This week a Washington Post article busted four myths about ‘killer robots’ … and left The Big Myth About ‘Killer Robots’ unchallenged. (More)
Busting ‘Killer Robots’ Myths … Or Not
The Washington Post Monkey Cage is usually a good source for insights from political science. From the myth of think tank independence to how and why ISIS is rewriting history, from whether smiley faces affect political dialogue to the science of why Reddit sucks, the Monkey Cage consistently offers engaging, well-researched content.
So last week’s article titled The SkyNet factor: Four myths about science fiction and the killer robot debate was … surprising.
Yes, the article by University of Massachusetts-Amherst political science professor Charli Carpenter does address four myths about autonomous weapons systems, more often referred to as ‘killer robots.’ More specifically, Dr. Carpenter looks at four myths about groups that campaign against such robots:
Myth #1: Campaigners Are Reacting to Hype and Robopocalyptic Hyperbole.
Wrong: campaigners are reacting to a concern over the ethical implications of developments in real-world military robotics that they see as increasingly taking humans out of the loop when it comes to targeting decisions.[…]
Myth #2: The Issue Got Media Attention Because the Campaign used “Killer Robots” in its Name.
Actually, it’s the other way around. The media was using Terminator and Battlestar Galactica references to report on developments in autonomous weaponry long before NGOs picked up the issue – as long ago as 2007.[…]
Myth #3: The Campaign Builds its Case on Robopocalyptic Metaphors.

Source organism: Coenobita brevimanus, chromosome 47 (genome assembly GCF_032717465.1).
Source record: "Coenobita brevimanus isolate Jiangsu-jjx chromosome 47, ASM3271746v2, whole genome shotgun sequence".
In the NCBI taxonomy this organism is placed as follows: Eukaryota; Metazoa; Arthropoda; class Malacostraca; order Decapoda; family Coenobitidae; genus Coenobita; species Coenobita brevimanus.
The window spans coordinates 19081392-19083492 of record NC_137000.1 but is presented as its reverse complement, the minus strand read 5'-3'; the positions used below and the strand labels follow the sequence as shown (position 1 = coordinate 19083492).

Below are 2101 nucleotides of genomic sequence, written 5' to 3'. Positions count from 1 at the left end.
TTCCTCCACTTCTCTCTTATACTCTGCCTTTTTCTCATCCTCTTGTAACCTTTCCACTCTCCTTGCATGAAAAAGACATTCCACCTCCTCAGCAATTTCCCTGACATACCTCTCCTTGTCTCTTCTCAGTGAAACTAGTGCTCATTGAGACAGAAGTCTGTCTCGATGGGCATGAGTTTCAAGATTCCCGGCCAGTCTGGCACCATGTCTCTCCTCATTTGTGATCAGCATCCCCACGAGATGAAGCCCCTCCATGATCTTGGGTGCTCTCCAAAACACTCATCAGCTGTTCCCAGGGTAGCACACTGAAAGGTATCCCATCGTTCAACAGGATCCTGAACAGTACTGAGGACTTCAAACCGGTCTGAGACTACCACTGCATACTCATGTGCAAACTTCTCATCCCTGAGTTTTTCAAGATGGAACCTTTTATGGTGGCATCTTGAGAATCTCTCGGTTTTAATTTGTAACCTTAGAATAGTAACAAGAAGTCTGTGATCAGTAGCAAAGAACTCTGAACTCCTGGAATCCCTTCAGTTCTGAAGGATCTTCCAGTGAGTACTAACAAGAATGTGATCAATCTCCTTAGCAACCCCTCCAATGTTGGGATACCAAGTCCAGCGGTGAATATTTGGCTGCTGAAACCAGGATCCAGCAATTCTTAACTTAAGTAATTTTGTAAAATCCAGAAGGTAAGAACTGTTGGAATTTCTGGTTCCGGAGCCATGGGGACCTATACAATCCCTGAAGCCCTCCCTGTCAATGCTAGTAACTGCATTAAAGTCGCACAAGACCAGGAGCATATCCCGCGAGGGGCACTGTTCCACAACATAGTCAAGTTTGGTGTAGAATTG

Aside from adopting the label “killer robots” the campaign has generally avoided sci-fi metaphors and built its case on real-world substance.[…]
Myth #4: Sensationalistic Terminator References are Unnecessarily Scaring the Public.
It’s easy to chalk public antipathy to killer robots up to robopocalyptic fiction stoked by disarmament campaigners. But actually, survey research has shown the average U.S. citizen is equally horrified by the idea of autonomous weapons whether they are referred to as autonomous weapons or killer robots. And they are equally horrified whether or not they report ever having seen the film Terminator.
So there really is a campaign against ‘killer robots’ based on what the campaigners “see as” turning robots loose to kill people without any human decision-makers. In fact, the UN Convention on Certain Conventional Weapons discussed that issue back in May. And the media began calling these weapons ‘killer robots’ and invoking images of Battlestar Galactica and Terminator before the campaign began, so the campaigners didn’t invent that link. But they did hop all over it:
Mary Wareham, coordinator of the Campaign to Stop Killer Robots, admits it was a bit much. “We put killer robots in the title of our report to be provocative and get attention,” she says. “It’s shameless campaigning and advocacy, but we’re trying to be really focused on what the real life problems are, and killer robots seemed to be a good way to begin the dialogue.”
And in discussions with military lawyers, they don’t talk about cyborgs or SkyNet but instead “refer to ‘fully autonomous weapons,’ principles of ‘proportionality and distinction,’ ‘situational awareness,’ and ‘meaningful human control.'” And polls show most people don’t want governments to develop such weapons, regardless of whether the poll calls them “fully autonomous weapons” or “killer robots,” and regardless of whether the people surveyed have seen Terminator.
So should we all join the Campaign to Stop Killer Robots?
Perhaps we should begin with asking if the U.S. or any other military power has designed or built or even outlined a plan to design or build ‘killer robots’ – that is, fully-autonomous weapons systems that would select and open fire on human targets without any human operator or decision-maker.
And the answer is … well, no.